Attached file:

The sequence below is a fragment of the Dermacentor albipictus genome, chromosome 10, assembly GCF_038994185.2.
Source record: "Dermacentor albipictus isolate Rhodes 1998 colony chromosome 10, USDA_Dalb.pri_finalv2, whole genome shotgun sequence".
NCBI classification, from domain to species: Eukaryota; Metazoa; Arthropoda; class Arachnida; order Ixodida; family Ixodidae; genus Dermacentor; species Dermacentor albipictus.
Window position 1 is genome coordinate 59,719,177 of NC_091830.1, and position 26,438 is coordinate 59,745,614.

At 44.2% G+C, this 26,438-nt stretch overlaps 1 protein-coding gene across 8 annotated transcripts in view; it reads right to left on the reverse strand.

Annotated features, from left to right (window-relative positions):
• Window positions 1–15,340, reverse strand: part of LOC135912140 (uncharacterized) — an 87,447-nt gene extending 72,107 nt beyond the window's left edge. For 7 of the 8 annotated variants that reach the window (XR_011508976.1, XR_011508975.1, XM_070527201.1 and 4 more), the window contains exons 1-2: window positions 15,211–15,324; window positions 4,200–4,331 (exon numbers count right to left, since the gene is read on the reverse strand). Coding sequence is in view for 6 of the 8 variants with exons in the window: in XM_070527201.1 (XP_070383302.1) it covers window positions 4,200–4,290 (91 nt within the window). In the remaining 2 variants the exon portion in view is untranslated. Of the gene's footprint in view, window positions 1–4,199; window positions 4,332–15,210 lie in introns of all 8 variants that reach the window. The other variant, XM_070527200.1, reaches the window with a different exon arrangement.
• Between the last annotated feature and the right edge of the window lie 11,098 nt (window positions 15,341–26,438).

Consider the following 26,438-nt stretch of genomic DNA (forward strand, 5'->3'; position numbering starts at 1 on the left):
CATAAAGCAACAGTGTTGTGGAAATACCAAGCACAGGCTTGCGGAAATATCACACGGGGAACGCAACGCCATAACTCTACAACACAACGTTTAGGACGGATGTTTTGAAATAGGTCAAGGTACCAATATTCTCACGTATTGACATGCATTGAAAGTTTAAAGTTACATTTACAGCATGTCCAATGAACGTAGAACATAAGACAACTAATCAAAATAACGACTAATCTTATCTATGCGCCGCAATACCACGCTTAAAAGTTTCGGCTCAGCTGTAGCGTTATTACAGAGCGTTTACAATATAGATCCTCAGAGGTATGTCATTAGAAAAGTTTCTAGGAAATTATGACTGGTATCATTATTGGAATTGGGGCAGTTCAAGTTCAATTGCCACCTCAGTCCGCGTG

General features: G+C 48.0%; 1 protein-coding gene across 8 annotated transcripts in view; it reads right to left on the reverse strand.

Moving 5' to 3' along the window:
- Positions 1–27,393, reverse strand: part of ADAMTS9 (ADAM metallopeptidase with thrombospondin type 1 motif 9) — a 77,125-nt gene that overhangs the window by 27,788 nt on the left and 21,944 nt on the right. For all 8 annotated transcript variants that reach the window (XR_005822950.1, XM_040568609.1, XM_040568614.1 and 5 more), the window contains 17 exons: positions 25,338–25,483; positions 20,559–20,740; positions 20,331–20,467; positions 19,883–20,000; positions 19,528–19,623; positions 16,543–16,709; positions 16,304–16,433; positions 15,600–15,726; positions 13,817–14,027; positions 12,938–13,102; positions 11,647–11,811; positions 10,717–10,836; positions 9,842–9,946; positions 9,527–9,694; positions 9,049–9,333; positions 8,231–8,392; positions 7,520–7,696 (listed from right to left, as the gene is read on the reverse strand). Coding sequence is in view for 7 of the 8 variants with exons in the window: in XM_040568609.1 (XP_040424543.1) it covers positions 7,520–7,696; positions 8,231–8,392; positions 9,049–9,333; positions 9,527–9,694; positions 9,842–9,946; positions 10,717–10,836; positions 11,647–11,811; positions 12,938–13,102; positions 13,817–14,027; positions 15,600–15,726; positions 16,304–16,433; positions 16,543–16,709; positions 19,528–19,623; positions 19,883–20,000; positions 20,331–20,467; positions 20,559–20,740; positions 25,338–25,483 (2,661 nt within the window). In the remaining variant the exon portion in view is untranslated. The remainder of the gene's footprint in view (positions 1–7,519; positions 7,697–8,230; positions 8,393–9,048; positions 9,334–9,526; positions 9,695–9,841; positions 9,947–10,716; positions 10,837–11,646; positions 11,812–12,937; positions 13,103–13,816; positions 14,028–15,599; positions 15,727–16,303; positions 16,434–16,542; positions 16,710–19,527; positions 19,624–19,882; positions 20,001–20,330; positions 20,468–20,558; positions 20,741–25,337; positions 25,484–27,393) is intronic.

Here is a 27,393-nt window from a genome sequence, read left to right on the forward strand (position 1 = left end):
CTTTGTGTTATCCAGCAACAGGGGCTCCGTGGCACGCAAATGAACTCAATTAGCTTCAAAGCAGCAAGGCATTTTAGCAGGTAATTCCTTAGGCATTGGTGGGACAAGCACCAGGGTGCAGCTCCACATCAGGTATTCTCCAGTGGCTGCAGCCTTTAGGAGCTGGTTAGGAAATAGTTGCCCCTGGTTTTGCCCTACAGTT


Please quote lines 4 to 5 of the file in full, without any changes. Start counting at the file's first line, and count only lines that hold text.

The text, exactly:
Window position 1 is genome coordinate 59,719,177 of NC_091830.1, and position 26,438 is coordinate 59,745,614.

At 44.2% G+C, this 26,438-nt stretch overlaps 1 protein-coding gene across 8 annotated transcripts in view; it reads right to left on the reverse strand.